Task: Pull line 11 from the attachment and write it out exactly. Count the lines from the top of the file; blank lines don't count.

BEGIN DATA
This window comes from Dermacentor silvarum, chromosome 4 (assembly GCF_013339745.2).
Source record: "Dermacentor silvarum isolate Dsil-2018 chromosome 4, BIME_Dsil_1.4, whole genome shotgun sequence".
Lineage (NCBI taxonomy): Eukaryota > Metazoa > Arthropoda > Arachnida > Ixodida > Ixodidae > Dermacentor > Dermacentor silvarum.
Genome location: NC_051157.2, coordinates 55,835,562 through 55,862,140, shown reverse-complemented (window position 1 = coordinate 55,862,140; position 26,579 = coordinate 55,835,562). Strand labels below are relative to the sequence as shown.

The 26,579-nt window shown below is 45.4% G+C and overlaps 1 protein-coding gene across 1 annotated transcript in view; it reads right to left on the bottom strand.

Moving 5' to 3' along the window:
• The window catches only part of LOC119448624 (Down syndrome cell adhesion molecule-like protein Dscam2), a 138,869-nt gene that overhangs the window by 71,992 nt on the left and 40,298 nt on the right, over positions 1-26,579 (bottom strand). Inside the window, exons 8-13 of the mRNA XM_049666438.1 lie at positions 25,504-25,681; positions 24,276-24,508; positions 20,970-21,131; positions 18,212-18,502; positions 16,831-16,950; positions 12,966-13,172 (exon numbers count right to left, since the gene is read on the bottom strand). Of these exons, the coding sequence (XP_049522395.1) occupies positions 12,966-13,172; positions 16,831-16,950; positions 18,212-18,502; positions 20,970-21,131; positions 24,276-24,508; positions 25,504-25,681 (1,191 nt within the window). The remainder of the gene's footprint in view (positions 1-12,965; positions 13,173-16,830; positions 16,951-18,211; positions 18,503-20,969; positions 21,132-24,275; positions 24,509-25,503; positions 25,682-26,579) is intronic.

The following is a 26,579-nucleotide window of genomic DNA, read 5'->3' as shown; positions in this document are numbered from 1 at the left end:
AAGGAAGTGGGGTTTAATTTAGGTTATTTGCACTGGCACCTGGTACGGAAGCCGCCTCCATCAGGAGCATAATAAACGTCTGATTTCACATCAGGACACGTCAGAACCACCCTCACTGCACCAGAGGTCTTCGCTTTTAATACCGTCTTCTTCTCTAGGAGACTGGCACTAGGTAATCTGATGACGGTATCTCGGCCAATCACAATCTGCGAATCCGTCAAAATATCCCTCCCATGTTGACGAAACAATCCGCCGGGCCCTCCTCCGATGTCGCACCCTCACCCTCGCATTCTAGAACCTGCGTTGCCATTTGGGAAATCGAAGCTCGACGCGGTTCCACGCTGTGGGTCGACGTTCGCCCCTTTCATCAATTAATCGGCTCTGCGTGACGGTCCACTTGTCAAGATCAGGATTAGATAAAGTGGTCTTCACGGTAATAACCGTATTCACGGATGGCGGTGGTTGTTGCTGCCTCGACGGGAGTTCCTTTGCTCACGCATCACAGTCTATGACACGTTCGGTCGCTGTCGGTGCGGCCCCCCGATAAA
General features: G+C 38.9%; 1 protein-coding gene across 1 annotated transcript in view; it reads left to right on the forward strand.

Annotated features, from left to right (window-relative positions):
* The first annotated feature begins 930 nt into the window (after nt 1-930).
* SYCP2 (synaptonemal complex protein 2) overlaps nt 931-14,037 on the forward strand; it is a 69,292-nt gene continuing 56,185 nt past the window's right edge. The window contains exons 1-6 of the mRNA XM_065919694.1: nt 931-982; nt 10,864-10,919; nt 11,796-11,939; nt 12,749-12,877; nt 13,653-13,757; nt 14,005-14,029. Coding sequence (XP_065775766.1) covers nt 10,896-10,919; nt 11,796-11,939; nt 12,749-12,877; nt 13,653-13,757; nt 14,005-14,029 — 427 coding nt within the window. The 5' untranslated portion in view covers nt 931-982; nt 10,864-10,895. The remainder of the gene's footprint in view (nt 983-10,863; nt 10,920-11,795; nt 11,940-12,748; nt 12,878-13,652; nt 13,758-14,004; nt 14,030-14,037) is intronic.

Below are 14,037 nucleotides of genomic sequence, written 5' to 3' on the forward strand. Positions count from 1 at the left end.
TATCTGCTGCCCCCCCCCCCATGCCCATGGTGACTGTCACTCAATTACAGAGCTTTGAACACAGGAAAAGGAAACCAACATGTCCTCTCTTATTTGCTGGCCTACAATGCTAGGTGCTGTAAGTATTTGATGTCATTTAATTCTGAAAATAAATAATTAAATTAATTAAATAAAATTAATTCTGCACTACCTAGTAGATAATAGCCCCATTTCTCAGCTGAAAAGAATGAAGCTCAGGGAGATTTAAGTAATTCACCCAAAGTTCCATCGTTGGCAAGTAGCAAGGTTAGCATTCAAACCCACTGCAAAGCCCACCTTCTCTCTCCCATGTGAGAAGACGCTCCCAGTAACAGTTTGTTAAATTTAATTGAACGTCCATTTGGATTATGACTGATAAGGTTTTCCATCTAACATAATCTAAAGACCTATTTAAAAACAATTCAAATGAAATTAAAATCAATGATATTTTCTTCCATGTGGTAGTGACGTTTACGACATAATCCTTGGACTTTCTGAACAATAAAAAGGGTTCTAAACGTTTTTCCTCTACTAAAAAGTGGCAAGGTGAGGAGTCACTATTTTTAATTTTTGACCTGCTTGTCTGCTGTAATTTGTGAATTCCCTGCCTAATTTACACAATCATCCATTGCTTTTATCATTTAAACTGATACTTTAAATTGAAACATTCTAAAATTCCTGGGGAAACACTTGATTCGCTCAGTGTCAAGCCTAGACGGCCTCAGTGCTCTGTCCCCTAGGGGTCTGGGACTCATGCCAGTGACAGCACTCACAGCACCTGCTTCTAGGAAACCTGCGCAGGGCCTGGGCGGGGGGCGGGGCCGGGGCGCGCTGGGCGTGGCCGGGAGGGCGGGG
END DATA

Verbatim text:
Annotated features, from left to right (window-relative positions):